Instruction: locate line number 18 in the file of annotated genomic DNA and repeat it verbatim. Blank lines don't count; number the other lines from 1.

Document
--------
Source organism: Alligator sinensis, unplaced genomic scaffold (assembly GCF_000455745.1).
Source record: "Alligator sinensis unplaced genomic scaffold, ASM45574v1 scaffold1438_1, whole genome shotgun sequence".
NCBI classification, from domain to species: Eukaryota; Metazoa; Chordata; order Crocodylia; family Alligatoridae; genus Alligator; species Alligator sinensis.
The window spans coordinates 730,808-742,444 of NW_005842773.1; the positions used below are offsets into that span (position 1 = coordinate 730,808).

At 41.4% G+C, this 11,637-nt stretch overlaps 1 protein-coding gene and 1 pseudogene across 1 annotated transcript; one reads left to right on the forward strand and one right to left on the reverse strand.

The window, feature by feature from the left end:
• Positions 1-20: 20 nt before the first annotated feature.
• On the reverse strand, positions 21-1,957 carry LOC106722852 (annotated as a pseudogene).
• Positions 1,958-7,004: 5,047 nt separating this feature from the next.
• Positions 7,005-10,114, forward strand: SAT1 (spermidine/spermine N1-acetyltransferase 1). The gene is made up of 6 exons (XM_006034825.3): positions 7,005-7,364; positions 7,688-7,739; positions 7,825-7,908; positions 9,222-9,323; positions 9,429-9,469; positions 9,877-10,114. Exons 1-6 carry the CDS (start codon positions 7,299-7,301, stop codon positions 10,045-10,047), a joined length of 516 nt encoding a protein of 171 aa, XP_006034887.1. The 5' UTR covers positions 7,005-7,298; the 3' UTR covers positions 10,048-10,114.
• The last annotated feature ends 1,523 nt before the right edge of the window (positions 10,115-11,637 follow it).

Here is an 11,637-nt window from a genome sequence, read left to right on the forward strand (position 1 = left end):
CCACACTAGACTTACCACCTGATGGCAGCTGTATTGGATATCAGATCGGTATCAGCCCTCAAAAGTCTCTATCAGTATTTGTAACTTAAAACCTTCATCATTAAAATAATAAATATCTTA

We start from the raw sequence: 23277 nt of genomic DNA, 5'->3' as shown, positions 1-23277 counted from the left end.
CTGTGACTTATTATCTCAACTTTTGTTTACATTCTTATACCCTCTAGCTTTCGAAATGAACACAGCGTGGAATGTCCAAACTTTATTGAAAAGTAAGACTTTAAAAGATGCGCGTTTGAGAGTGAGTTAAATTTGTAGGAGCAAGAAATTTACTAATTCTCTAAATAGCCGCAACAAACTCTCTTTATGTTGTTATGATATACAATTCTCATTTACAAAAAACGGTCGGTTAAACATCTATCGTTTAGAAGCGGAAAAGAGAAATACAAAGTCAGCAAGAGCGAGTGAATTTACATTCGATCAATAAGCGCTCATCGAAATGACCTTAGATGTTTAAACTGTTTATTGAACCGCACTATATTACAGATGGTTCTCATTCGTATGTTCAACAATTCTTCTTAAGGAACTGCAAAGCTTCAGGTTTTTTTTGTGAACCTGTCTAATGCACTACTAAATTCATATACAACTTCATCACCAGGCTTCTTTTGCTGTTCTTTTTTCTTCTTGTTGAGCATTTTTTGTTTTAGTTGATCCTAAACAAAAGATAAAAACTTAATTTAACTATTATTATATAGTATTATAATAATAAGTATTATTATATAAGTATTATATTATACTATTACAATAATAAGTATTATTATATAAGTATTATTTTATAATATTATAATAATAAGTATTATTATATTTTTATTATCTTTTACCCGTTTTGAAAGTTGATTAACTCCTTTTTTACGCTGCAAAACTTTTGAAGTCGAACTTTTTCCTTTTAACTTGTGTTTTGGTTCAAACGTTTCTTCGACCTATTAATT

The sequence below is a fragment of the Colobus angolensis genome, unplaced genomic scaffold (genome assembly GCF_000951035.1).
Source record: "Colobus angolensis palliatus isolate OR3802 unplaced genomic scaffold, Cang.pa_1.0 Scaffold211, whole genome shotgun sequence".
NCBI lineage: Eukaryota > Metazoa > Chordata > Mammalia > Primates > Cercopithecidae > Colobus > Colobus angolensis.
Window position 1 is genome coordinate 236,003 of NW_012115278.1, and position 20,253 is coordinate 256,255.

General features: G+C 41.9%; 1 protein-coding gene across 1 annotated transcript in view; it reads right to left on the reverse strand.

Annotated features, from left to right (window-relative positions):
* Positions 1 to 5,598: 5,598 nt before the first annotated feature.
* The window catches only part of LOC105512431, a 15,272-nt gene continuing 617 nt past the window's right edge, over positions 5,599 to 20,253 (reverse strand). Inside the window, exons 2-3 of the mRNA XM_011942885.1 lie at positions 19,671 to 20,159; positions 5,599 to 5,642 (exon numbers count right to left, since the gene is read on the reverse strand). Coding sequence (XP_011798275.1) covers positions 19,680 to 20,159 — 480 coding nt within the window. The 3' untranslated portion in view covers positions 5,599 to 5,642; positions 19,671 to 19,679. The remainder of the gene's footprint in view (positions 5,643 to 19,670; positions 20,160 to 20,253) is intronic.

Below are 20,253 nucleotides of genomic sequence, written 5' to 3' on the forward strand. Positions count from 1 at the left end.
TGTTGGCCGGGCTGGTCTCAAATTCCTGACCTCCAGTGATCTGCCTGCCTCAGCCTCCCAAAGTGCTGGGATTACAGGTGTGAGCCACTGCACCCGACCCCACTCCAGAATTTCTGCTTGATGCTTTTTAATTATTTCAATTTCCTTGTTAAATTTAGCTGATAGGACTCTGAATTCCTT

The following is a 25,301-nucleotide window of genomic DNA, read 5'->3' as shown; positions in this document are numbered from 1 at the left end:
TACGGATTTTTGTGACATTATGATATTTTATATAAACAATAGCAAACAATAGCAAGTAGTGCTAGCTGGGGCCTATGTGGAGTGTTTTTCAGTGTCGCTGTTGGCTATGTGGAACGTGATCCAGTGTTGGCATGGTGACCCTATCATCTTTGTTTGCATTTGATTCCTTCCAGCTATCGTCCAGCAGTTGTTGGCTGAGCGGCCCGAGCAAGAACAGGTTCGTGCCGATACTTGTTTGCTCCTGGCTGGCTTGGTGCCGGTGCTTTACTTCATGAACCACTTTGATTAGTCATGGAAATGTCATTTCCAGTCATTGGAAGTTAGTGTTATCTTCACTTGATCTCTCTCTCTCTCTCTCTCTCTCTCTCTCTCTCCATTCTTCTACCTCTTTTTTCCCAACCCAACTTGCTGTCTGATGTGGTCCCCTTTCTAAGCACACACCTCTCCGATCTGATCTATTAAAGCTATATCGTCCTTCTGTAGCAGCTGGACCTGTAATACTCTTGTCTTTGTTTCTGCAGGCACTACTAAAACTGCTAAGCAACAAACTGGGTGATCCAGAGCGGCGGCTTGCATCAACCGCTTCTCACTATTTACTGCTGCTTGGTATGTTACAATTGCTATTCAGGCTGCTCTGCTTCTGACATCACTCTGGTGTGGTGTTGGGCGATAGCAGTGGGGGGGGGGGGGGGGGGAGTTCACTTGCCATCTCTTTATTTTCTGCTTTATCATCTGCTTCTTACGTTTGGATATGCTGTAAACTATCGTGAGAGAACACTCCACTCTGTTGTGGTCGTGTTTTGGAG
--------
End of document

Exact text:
NCBI lineage: Eukaryota > Metazoa > Chordata > Mammalia > Primates > Cercopithecidae > Colobus > Colobus angolensis.